By Alexandra Klausner
The wolves are back — and not everyone is howling with excitement.
For the first time in 140 years, wolves are populating in the Netherlands after being hunted out of the region as well as other European countries in the nineteenth century, researchers told the BBC.
People first reported spotting wolves in the Netherlands in 2015, and those numbers are increasing. Between November 2018 and January 2019, people reported seeing wolves four times.
Ecologists from FreeNature and Wolven have been tracking two female wolves in De Hoge Veluwe Park, collecting their prints as well as droppings for DNA samples in order to identify them.
“It’s like Tinder,” said ecologist Mirte Kruit, “It can say if it’s a male or female, are they single and looking for a mate and [tell you] about their family.”
At least one of the females being tracked stayed in the Netherlands for six months and is therefore considered an “established” resident. Scientists also spotted a male in the area, meaning that a wolf pack could pop up in the region in a few months.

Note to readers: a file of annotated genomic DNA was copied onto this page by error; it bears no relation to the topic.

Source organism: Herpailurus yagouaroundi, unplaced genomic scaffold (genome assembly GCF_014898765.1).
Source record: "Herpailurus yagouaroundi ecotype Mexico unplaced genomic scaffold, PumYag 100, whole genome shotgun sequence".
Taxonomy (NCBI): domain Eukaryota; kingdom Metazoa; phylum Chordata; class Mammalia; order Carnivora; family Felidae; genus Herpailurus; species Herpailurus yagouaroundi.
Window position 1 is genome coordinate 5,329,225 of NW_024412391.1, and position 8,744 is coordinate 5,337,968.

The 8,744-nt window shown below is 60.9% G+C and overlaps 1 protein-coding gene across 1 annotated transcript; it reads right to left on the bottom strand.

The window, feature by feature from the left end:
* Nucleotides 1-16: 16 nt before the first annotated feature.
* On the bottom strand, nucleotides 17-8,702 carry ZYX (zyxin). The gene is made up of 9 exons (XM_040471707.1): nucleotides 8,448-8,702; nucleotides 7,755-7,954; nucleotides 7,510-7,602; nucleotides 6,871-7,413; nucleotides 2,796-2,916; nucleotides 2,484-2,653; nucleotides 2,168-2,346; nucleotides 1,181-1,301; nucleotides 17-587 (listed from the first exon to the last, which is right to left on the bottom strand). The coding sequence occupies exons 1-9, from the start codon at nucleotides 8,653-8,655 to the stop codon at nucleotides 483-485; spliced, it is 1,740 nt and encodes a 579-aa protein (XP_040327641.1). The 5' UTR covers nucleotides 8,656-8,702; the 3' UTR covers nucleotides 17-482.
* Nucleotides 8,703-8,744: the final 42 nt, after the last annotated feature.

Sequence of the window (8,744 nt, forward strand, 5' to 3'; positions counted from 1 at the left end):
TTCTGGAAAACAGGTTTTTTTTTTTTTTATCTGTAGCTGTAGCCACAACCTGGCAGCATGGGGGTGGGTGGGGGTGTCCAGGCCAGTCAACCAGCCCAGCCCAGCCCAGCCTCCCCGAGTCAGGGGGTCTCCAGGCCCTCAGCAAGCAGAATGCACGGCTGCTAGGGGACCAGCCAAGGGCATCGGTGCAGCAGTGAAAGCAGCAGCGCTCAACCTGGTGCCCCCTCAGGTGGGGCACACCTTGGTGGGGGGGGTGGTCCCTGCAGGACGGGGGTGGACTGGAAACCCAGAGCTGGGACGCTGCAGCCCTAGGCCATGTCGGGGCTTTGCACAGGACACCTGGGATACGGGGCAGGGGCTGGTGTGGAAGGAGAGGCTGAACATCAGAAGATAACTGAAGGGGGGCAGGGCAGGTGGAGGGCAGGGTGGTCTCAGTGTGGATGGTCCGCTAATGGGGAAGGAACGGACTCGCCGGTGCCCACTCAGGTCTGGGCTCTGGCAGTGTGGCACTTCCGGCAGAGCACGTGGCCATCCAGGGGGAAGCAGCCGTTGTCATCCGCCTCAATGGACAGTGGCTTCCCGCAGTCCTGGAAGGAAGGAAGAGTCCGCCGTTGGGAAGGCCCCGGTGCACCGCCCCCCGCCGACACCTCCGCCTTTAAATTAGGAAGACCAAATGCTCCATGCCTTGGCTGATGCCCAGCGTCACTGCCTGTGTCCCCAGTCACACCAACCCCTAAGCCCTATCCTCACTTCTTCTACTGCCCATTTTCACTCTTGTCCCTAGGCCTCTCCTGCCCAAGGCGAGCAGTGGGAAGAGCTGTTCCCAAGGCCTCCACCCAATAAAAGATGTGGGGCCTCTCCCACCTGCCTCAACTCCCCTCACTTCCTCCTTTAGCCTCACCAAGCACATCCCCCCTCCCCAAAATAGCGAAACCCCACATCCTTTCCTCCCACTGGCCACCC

Ecologist Hugh Jansman of Wageningen University told Dutch News that wolves would benefit the local ecosystem. He explained that there is an overpopulation of animals in the area due to a lack of predators.
“We shoot 50% of deer and 80% of boar to maintain a socially acceptable level. I think the wolves could do a lot of good,” he said
Park director Seger Emmanuel baron van Voorst tot Voorst disagreed with him.
“We are working hard on a daily basis to maintain the unique ecological balance of the park. There will be big consequences if we let the wolves in,” he told Dutch News.
Ecologist Roeland Vermeulen of Wolven in Nederland in Holland told the BBC that wolves are more likely to attack wild animals over sheep or goats, which the predators treat as “junk food.” Vermeulen believes the Netherlands could tolerate 22 packs of wolves consisting of five to eight wolves each.
The return of wolves to European countries is controversial — especially in France.
After being hunted out in France, wolves have been migrating back to the country from Italy since 1992, leading to some 12,000 reports of wolves attacking French sheep or goats. Farmers are eligible for compensation from the government if they install electric fences or get guard dogs, but many of them are upset about the damage wolves are causing to their flocks.
Due to a European agreement on wildlife, farmers are not permitted to shoot wolves.
Jeroen Piksen, a provincial deputy for the Netherlands’ Christian Democratic Appeal party, said he thinks that farmers in the Netherlands should be able to shoot wolves in “extreme cases.”